Pitt is at his best when playing men, trying (and failing) to keep their insecurities in check. The lackadaisical charm that informs his best-known roles gives way to a bitterness that infects even the happier exchanges in the film. Something as innocuous as asking Jack for a goodnight kiss becomes a tense reminder of the power dynamic between father and son. This unrelenting bitterness makes the character’s flashes of vulnerability all the more tragic. Given her character’s lack of voice in the household, Chastain has significantly less dialogue, so most of her performance is communicated through pained expressions and knowing glances. She has one of the most expressive faces in Hollywood, and cinematographer Emmanuel Lubezki takes full advantage of this by placing it front and center. The moment when a bereaved Mrs. O’Brien is told that she still has two living sons is devastating precisely because of how much Chastain can get across in the span of five (silent) seconds.
Oh yeah: Emmanuel Lubezki shoots the film. He shoots the hell out of this film. Malick’s free-form approach to directing meant that Lubezki was untethered from the usual confines of boom mics and scene continuity, and the cinematographer responded with some of the best work of his or anybody else’s career. You’d be hard-pressed to go more than 90 seconds without finding a shot that scrambles your brain and forces you to recontextualize a setting or object you’ve seen millions of times. Children walking on a sidewalk become an inverted image of their shadows on the pavement. The courtship of Mr. and Mrs. O’Brien becomes a series of tableaus through the use of flickering lights. Then there’s the stuff that transcends creativity and is simply beautiful, like the shot of a butterfly landing on Mrs. O’Brien’s hand. “The Tree of Life” is a textbook example of finding profundity in the mundane. Try to imagine it working nearly as well without Lubezki’s eye. You cannot.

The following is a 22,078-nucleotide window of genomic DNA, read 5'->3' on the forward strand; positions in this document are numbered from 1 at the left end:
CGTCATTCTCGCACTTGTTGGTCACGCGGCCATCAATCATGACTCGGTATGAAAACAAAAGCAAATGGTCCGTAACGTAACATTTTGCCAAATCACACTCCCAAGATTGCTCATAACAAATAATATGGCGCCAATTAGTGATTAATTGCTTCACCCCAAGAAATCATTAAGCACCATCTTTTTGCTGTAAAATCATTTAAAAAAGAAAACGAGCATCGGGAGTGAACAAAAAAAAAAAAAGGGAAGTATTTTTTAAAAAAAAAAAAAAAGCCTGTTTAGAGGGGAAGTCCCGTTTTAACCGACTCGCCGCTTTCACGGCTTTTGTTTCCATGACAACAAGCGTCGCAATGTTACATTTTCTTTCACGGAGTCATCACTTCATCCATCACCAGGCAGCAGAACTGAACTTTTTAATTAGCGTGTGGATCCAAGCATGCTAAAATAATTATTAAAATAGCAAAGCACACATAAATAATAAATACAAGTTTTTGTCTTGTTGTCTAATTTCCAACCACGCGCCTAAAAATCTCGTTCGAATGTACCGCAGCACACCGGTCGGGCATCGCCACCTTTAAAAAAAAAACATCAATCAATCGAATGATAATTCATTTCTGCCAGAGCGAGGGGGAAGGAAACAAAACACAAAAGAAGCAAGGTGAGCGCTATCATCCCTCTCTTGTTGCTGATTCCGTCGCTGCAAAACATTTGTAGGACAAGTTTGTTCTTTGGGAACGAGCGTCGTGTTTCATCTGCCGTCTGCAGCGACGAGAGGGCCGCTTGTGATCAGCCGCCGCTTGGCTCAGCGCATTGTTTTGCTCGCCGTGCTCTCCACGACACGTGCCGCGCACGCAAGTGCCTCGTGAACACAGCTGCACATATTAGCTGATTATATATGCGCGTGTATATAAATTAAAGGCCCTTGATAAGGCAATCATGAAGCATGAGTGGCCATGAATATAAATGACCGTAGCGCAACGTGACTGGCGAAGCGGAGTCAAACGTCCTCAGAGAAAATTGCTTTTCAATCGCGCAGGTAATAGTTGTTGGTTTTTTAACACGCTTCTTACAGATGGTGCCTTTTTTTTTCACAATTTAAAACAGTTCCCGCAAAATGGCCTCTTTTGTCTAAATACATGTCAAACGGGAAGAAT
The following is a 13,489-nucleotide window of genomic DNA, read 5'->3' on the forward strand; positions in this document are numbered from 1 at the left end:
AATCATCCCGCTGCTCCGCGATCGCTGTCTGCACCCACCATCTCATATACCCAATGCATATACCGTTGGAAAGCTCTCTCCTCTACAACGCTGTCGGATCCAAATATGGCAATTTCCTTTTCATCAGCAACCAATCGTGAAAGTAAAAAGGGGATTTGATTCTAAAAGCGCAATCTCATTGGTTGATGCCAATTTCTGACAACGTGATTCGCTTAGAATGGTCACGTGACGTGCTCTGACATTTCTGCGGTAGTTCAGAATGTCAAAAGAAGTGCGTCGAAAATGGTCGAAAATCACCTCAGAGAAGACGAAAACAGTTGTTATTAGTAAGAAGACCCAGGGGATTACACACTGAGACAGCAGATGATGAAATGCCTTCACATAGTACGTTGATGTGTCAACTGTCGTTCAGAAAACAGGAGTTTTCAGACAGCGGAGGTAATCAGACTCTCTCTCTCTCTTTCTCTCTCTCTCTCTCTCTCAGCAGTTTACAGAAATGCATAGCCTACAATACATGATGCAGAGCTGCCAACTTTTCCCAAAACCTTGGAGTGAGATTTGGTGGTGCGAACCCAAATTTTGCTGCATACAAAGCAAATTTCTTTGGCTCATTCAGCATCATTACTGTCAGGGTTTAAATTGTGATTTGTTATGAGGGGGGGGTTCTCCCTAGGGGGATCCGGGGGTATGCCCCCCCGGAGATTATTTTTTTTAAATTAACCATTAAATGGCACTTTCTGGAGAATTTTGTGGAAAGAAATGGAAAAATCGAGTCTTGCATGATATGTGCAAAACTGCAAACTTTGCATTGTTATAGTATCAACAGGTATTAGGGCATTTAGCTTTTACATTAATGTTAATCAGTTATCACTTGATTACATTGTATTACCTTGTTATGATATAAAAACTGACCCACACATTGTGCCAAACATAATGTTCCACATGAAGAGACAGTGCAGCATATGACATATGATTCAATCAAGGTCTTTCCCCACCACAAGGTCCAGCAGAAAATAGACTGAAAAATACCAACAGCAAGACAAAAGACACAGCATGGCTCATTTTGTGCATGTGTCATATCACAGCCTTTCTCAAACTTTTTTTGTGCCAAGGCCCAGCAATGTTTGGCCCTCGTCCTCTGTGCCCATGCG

As perfect as things may seem, one element hinders “The Tree of Life” for me. The scenes focusing on adult Jack are few and far between, and Penn, despite his prodigious talents as an actor, is given little to do besides look disoriented. So much time is spent with the character as a child that when we get to the film’s climax, and adult Jack is reunited with his parents, the effect is underwhelming. It makes sense structurally, but given that the entire film hinges on the adult version of the character, I wish more time had been dedicated to fleshing him out. We know little of his relationship with his parents or his living brother when we get to know virtually everything about his younger self.
This is, admittedly, a flaw that others can overlook. Some point to the film’s runtime as the biggest flaw, or they revert to the dreaded “P” word (“pretentious”) when discussing the depiction of the end of the universe near the final act. “The Tree of Life,” like the rest of Malick’s work, is not for everyone. However, those who connect with it will be treated to a masterpiece in which spirituality, existence, and the search for higher meaning are baked into a story that feels intimate and familial. It is one of the most outstanding cinematic achievements of the 21st century and a tidy summation of everything that Malick does well. If this were the only film to his name, he would still be venerated as one of the most singular talents of his generation. It’s that good.